Two recessions since 2016 had been blamed on oil price collapses and the Covid-19 pandemic. But rising prices of crude oil – above $100 per barrel for the most of 2022 –have only heralded massive theft of up to 40% of the country’s prime export commodity production under Buhari’s watch.
But despite these legacy-defining, abject failures, the administration has made visible positive impact in infrastructural development by completing some pre-existing rail projects and starting new ones. Two marquee road projects that the Buhari administration is set to complete are the reconstruction of the Lagos–Ibadan Expressway and the construction of the Second Niger Bridge.
But these physical infrastructure projects have come at the expense of fiscal sustainability and social infrastructure development. Our outstanding public debt grew by 253.7% between June 2015 and June 2022; and debt service cost has started to outstrip revenue. The ongoing closure of federal universities has lasted more than seven months. The Academic Staff Union of Universities insists on its strike over the inadequate funding of the universities and the poor compensation of its members. President Buhari himself has been a leading user of medical tourism as he leaves the local health sector lying prostrate.
But less questionable for a positive legacy is Buhari’s avoidance of tenure elongation. This will become even more indisputable if he effectively enables the conduct of a credible general election in February 2023. But the likelihood of this is less assured, given the ineffectiveness that has characterised the administration and the alleged appointment of Buhari’s partymen as Resident Electoral Commissioners of the Independent National Electoral Commission (INEC).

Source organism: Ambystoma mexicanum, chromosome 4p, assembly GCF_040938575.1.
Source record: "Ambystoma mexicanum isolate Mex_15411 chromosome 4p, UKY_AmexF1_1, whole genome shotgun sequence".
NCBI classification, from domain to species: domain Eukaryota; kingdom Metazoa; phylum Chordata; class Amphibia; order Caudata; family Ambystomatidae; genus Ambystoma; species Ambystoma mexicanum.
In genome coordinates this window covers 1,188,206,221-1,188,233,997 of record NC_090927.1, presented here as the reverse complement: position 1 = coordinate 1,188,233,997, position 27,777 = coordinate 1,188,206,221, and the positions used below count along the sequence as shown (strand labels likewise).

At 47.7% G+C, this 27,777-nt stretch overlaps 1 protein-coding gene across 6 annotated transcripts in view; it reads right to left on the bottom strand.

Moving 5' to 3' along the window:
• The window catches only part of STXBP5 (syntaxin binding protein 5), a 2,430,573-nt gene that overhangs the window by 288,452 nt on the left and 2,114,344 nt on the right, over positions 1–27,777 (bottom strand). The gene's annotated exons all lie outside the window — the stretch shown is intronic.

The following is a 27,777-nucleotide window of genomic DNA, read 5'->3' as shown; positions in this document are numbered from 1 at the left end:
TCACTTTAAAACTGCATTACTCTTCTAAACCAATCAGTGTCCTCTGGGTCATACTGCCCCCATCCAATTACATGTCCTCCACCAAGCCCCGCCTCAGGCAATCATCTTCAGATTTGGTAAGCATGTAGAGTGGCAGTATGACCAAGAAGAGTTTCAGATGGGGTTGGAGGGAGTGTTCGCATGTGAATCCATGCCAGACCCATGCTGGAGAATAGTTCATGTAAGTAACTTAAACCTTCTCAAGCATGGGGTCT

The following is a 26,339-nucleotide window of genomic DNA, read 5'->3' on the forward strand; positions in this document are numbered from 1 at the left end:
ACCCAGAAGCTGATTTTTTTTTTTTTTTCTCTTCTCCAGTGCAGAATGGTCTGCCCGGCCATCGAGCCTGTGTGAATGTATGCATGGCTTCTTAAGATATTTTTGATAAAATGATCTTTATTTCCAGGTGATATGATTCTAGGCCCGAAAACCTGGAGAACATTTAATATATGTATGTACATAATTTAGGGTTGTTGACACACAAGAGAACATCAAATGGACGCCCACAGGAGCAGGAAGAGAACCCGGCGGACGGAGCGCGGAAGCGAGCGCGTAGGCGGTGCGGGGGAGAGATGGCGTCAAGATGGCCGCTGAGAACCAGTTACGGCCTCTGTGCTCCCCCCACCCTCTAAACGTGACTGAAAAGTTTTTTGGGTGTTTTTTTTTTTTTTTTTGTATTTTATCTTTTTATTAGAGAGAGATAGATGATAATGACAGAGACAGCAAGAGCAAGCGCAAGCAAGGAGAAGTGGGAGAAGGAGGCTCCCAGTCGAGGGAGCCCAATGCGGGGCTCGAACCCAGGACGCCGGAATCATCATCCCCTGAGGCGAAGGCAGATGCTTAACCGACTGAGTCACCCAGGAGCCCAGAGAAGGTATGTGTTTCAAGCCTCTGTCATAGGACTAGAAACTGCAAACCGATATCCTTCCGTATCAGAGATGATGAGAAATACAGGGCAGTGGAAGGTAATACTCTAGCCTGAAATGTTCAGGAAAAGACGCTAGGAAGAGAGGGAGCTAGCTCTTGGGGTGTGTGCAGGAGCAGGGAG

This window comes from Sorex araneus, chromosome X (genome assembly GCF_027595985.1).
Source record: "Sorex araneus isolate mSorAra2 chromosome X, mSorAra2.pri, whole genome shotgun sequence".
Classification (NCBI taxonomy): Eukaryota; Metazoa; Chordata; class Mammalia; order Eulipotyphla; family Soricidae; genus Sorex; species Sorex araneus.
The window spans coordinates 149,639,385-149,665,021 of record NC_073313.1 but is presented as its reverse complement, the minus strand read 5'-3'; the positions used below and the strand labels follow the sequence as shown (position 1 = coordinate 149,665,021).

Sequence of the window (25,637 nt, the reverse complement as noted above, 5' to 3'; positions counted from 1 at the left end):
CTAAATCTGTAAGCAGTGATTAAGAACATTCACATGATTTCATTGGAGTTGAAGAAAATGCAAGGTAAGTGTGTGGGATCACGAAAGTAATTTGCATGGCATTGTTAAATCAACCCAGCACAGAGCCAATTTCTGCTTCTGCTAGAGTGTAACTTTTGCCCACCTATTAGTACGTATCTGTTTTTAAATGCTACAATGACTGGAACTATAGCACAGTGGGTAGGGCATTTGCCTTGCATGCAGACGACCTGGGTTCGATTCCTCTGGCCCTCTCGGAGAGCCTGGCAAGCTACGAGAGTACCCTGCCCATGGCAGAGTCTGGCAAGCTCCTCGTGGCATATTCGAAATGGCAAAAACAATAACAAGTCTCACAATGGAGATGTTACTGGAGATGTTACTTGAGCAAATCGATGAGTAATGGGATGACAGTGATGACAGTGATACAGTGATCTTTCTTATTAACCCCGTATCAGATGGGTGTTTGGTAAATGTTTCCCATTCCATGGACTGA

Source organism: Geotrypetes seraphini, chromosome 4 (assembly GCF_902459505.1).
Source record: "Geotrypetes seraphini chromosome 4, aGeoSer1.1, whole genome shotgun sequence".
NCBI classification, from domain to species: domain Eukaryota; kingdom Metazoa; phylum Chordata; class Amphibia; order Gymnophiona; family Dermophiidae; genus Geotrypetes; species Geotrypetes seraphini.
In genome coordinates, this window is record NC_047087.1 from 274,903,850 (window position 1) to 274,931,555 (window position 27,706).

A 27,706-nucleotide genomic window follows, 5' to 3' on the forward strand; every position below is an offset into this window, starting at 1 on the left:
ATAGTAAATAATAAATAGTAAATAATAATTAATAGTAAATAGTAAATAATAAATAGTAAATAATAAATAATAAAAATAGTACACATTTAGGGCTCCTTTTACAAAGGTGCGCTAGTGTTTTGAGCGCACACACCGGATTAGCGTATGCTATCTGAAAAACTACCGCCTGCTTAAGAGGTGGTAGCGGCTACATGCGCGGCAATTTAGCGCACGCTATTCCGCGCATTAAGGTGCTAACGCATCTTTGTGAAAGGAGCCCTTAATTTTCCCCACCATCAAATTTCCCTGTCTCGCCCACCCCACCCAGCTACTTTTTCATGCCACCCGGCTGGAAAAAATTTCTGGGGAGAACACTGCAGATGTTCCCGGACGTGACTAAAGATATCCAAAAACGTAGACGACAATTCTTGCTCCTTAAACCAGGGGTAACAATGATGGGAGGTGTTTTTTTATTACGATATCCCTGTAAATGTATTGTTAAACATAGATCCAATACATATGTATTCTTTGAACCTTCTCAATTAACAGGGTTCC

President Buhari’s atrocious record will deny him the positive legacy he is frantically seeking late in the day. He has fomented deep national division. The insecurity he allowed to fester will remain a challenge for years. The economy he has run down will not suddenly strengthen. And the place of influence the country vacated in global affairs during his presidency will not easily be regained. He will be remembered for them.